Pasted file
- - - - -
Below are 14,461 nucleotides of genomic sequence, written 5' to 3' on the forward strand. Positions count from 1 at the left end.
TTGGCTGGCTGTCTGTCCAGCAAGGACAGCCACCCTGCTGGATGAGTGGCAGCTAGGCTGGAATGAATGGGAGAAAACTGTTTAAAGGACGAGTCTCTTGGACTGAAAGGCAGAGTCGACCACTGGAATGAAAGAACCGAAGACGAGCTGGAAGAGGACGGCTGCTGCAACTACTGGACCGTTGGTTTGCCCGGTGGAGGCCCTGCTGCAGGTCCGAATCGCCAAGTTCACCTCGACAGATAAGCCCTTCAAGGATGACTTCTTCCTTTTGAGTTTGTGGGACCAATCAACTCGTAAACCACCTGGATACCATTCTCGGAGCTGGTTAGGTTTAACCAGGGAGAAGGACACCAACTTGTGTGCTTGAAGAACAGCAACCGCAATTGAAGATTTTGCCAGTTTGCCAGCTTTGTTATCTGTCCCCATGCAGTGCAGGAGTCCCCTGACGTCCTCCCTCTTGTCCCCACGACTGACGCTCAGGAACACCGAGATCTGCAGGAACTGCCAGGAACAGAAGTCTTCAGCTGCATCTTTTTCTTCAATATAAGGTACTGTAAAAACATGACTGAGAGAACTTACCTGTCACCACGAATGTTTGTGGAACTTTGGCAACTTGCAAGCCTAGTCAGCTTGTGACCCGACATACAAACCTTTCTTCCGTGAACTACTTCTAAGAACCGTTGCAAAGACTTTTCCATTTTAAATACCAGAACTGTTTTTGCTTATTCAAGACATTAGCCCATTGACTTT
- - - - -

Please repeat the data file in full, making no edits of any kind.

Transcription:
Below are 14,461 nucleotides of genomic sequence, written 5' to 3' on the forward strand. Positions count from 1 at the left end.
TTGGCTGGCTGTCTGTCCAGCAAGGACAGCCACCCTGCTGGATGAGTGGCAGCTAGGCTGGAATGAATGGGAGAAAACTGTTTAAAGGACGAGTCTCTTGGACTGAAAGGCAGAGTCGACCACTGGAATGAAAGAACCGAAGACGAGCTGGAAGAGGACGGCTGCTGCAACTACTGGACCGTTGGTTTGCCCGGTGGAGGCCCTGCTGCAGGTCCGAATCGCCAAGTTCACCTCGACAGATAAGCCCTTCAAGGATGACTTCTTCCTTTTGAGTTTGTGGGACCAATCAACTCGTAAACCACCTGGATACCATTCTCGGAGCTGGTTAGGTTTAACCAGGGAGAAGGACACCAACTTGTGTGCTTGAAGAACAGCAACCGCAATTGAAGATTTTGCCAGTTTGCCAGCTTTGTTATCTGTCCCCATGCAGTGCAGGAGTCCCCTGACGTCCTCCCTCTTGTCCCCACGACTGACGCTCAGGAACACCGAGATCTGCAGGAACTGCCAGGAACAGAAGTCTTCAGCTGCATCTTTTTCTTCAATATAAGGTACTGTAAAAACATGACTGAGAGAACTTACCTGTCACCACGAATGTTTGTGGAACTTTGGCAACTTGCAAGCCTAGTCAGCTTGTGACCCGACATACAAACCTTTCTTCCGTGAACTACTTCTAAGAACCGTTGCAAAGACTTTTCCATTTTAAATACCAGAACTGTTTTTGCTTATTCAAGACATTAGCCCATTGACTTT